Thus, the authors created a combined SNP summary score from eight SNPs, four SNPs from the transcriptomic analysis (NSA2 rs1043968, SLC4A2 rs3793336, MACROD1 rs594461, and EEF2K rs11646610) and four SNPs from the GWAS analysis (CYYR1 rs222158, GLT8D2 rs2722171, RBFOX1 rs1906058, and ZNF385D rs2593324). Subjects with seven or more favorable alleles (e.g., allele associated with a decrease in TG with training) across the eight SNPs showed an adjusted mean decrease in TG with exercise training, whereas those with six or less favorable alleles had an adjusted mean increase in TG (Fig. 3). In regression models that included more than 50 baseline predictor variables, the SNP summary score was the strongest predictor of △TG, explaining 14% of the variance (approximately 8% from four GWAS SNPs, approximately 6% from four RNA predictor SNPs), whereas baseline TG explained 7.4% of the variance (34).

Adjusted mean response to exercise training triglycerides (ΔTG) across eight SNP summary score categories in HERITAGE Caucasian subjects. Values were adjusted for age, sex, baseline BMI, and baseline TG level. The number of participants within each SNP score category is indicated inside each histogram bar. From Sarzynski et al. (34) with permission.

This study (34) highlights how integrating data from multiple “omics” technologies may lead to the identification of more robust predictors of trait response to regular exercise. Although multiple genes and variants were associated with TG response to exercise training, the authors did not find any associations with the existing population-based TG GWAS loci. This suggests that the genes involved in modifying TG response to regular exercise are likely different from the genes contributing to variation in population TG levels (34). The study is limited by the fact that the SNP summary score was tested in the same cohort used to create the score. Thus, the results are likely overestimating the true strength of the associations. The individual variants and SNP scores now need to be tested in independent studies to examine whether these associations can be replicated and to potentially identify other predictors of TG response to exercise. Furthermore, replication studies are needed to examine whether these results apply to other modes and doses of endurance exercise.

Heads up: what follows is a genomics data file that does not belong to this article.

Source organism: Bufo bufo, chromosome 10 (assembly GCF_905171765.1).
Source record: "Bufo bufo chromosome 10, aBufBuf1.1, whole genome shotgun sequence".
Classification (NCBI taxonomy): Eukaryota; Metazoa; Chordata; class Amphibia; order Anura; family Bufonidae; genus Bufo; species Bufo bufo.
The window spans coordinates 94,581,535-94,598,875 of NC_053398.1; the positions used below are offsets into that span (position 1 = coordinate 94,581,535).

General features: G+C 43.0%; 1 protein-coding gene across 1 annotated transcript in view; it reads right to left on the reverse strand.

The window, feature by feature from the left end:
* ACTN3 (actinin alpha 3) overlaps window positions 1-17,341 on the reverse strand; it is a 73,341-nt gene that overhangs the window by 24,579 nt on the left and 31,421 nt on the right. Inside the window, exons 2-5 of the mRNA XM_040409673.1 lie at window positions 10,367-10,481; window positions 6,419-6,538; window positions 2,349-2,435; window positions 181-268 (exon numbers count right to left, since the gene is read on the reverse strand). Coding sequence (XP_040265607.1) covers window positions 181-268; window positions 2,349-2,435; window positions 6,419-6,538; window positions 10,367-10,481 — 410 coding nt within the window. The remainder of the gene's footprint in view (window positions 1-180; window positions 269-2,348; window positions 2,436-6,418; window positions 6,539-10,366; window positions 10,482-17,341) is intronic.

In the second study, Justesen et al. (20) examined whether lifestyle factors modified the association of lipid-based genetic risk scores (GRS) with serum lipid traits in two population-based studies: the Inter99 study (N = 5961) serving as the discovery cohort and the Health2006 study (N = 2565) as the replication cohort. Specifically, the authors created weighted GRS from the SNPs reaching genome-wide significance (P < 5 × 10−8) in the latest GWAS meta-analysis for the following four traits: total cholesterol (N = 74 SNPs), low-density lipoprotein cholesterol (LDL-C, N = 58 SNPs), HDL-C (N = 71 SNPs), and TG (N = 39 SNPs). Each GRS was strongly associated with its corresponding trait in both the discovery and replication cohorts (P ≤ 5 × 10−25). However, only the HDL-C GRS showed a significant interaction with physical activity level in the Inter99 cohort (P = 0.00023), with the genetic effect attenuated in more active individuals (interaction effect, β = −0.0015 (0.0004)). Furthermore, the overall effect size of physical activity was small, and the interaction between HDL-C GRS and physical activity was not replicated in the Health2006 cohort (P = 0.86). The study by Justesen et al. (20) benefits from its large sample size and the inclusion of the latest population-based lipid GWAS SNPs. However, the study is limited by its cross-sectional and observational nature and the use of self-reported measures of physical activity. Larger, well-powered studies, including objective measures of physical activity and perhaps even genome-wide tests for interactions, may provide more insight into the modifying effects of physical activity on genetic predisposition for elevated serum lipid levels (20).


Few genetic association studies were published in 2015 on the relationship between acute or chronic exercise and hemodynamic traits or cardiovascular outcomes, and most used small sample sizes (N < 100). Despite the lack of adequately powered studies, some are worth mentioning because they can help understand the genetic basis of i) important cardiovascular outcomes and ii) human variability in the response of these outcomes to exercise interventions.